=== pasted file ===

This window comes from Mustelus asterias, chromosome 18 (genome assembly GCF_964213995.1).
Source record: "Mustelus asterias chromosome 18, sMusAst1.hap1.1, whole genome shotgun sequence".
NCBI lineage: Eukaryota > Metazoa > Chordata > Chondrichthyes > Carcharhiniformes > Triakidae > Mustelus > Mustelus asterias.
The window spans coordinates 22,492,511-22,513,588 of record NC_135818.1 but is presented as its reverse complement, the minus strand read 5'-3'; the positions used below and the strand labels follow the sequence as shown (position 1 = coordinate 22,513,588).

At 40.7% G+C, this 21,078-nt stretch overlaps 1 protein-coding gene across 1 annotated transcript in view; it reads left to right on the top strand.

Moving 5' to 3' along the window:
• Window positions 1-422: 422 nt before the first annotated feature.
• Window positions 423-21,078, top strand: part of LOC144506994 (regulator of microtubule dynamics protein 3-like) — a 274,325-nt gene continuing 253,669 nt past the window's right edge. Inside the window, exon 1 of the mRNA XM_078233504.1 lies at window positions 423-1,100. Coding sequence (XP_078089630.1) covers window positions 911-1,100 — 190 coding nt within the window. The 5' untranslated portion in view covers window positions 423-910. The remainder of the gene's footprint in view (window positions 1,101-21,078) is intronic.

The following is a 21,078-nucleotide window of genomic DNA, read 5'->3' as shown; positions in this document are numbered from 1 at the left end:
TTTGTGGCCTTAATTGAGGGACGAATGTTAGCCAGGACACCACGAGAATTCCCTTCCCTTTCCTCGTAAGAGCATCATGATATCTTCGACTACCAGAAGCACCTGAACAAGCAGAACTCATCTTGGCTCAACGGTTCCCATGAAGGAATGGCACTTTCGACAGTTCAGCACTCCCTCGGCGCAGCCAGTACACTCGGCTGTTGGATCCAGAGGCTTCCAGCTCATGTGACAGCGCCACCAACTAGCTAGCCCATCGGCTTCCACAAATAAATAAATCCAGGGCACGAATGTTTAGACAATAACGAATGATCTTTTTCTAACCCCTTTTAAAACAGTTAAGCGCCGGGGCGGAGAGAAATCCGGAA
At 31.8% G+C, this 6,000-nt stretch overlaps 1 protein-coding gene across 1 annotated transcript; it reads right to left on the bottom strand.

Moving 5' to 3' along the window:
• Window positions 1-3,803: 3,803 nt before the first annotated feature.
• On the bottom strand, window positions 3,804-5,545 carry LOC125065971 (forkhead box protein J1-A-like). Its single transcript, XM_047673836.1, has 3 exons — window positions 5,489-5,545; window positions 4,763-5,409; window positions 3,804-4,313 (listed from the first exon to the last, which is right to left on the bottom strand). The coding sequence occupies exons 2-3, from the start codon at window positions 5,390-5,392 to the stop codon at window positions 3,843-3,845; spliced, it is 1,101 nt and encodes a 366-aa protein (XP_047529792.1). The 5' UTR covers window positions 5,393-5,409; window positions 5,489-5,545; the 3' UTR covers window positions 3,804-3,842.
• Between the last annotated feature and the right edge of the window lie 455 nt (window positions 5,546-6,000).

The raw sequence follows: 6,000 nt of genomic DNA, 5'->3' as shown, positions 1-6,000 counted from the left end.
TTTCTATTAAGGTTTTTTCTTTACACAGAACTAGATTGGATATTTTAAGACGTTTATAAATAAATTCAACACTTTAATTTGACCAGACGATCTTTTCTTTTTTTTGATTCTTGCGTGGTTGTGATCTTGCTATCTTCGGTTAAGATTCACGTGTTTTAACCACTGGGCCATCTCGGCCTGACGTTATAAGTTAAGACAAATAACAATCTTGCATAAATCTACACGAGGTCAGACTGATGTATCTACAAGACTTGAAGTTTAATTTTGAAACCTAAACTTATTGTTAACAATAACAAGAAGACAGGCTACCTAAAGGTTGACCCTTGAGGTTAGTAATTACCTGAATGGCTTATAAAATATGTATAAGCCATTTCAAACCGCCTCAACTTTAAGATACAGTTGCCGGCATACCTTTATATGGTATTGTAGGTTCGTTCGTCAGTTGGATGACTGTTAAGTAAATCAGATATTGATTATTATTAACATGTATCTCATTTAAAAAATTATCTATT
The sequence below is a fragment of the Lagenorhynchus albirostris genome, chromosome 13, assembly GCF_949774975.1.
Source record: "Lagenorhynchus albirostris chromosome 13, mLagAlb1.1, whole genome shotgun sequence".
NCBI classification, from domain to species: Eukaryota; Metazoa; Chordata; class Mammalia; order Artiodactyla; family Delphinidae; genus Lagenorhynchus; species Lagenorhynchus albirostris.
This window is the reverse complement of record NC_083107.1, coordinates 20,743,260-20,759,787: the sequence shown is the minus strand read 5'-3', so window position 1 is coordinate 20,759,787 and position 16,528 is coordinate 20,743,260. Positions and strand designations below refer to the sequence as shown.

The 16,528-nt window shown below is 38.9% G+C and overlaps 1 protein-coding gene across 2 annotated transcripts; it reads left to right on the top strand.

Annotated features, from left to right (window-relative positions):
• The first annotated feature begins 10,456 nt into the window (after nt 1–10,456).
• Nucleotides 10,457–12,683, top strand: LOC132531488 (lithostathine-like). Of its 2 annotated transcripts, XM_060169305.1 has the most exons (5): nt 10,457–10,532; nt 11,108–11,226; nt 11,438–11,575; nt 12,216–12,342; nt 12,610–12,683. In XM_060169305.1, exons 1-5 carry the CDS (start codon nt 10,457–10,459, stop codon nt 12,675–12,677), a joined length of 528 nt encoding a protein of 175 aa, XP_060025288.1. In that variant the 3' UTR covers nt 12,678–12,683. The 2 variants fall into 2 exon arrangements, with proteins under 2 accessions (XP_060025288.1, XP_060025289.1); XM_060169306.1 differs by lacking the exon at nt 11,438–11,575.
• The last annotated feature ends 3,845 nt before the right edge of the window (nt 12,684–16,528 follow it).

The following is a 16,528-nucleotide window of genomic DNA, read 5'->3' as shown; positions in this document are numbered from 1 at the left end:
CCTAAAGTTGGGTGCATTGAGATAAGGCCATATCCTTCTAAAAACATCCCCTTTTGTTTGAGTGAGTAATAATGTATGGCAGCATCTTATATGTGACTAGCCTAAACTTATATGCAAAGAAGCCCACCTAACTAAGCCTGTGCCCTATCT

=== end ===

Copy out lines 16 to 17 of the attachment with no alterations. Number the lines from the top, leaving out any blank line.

The raw sequence follows: 6,000 nt of genomic DNA, 5'->3' as shown, positions 1-6,000 counted from the left end.
TTTCTATTAAGGTTTTTTCTTTACACAGAACTAGATTGGATATTTTAAGACGTTTATAAATAAATTCAACACTTTAATTTGACCAGACGATCTTTTCTTTTTTTTGATTCTTGCGTGGTTGTGATCTTGCTATCTTCGGTTAAGATTCACGTGTTTTAACCACTGGGCCATCTCGGCCTGACGTTATAAGTTAAGACAAATAACAATCTTGCATAAATCTACACGAGGTCAGACTGATGTATCTACAAGACTTGAAGTTTAATTTTGAAACCTAAACTTATTGTTAACAATAACAAGAAGACAGGCTACCTAAAGGTTGACCCTTGAGGTTAGTAATTACCTGAATGGCTTATAAAATATGTATAAGCCATTTCAAACCGCCTCAACTTTAAGATACAGTTGCCGGCATACCTTTATATGGTATTGTAGGTTCGTTCGTCAGTTGGATGACTGTTAAGTAAATCAGATATTGATTATTATTAACATGTATCTCATTTAAAAAATTATCTATT